The Thwaites Ice Tongue is a large sheet of glacial ice extending from the West
Antarctic mainland into the southern Amundsen Sea. A large crack in the Thwaites
Tongue was discovered in imagery from Terras Moderate Resolution Imaging
Spectroradiometer (MODIS). Subsequent widening of the crack led to the calving
of a large iceberg. The development of this berg, designated B-22 by the
National Ice Center, can be observed in these images from the Multi-angle
Imaging SpectroRadiometer, also aboard Terra. The two views were acquired by
MISRs nadir (vertical-viewing) camera on March 10 and 24, 2002.
The B-22 iceberg, located below and to the left of image center, measures
approximately 82 kilometers long x 62 kilometers wide. Comparison of the two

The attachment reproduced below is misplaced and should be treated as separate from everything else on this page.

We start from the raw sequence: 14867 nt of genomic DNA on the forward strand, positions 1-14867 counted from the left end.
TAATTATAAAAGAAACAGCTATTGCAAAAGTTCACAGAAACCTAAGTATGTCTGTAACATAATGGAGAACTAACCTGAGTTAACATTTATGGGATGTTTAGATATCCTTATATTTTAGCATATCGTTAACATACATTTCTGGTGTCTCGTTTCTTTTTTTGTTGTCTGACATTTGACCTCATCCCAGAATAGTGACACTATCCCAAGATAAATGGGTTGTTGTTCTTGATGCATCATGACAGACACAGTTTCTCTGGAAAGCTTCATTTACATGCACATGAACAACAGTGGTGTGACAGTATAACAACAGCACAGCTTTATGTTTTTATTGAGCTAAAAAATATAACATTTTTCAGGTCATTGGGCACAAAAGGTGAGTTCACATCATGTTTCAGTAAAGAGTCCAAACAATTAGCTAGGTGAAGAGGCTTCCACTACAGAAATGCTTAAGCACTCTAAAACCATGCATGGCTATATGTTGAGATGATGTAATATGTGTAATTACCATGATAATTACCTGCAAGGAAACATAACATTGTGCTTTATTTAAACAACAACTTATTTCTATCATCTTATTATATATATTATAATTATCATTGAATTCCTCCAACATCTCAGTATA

images shows the berg to have drifted away from the ice shelf edge. The breakup
of ice near the shelf edge, in the area surrounding B-22, is also visible in the
These natural-color images were acquired during Terra orbits 11843 and 12047,
respectively. At the right-hand edge is Pine Island Bay, where the calving of
another large iceberg (B-21) occurred in November 2001. B-21 subsequently split
into two smaller bergs, both of which are visible to the right of B-22.
Antarctic researchers have reported an increase in the frequency of iceberg
calvings in recent years. Whether this is the result of a regional climate
variation, or connected to the global warming trend, has not yet been
These photographs, taken from the International Space Station in January, 2004, show two pieces of a massive iceberg that broke off from the Ronne Ice Shelf in October, 1998. The pieces of iceberg A-38 have floated relatively close to South Georgia Island. After 5 years and 3 months adrift, they are approximately 1,500 nautical miles from their origin. In the oblique image, taken a few minutes later, the cloud pattern reveals the impact of the mountainous islands on the local wind field. At this time, the icebergs are sheltered in the lee side of the island.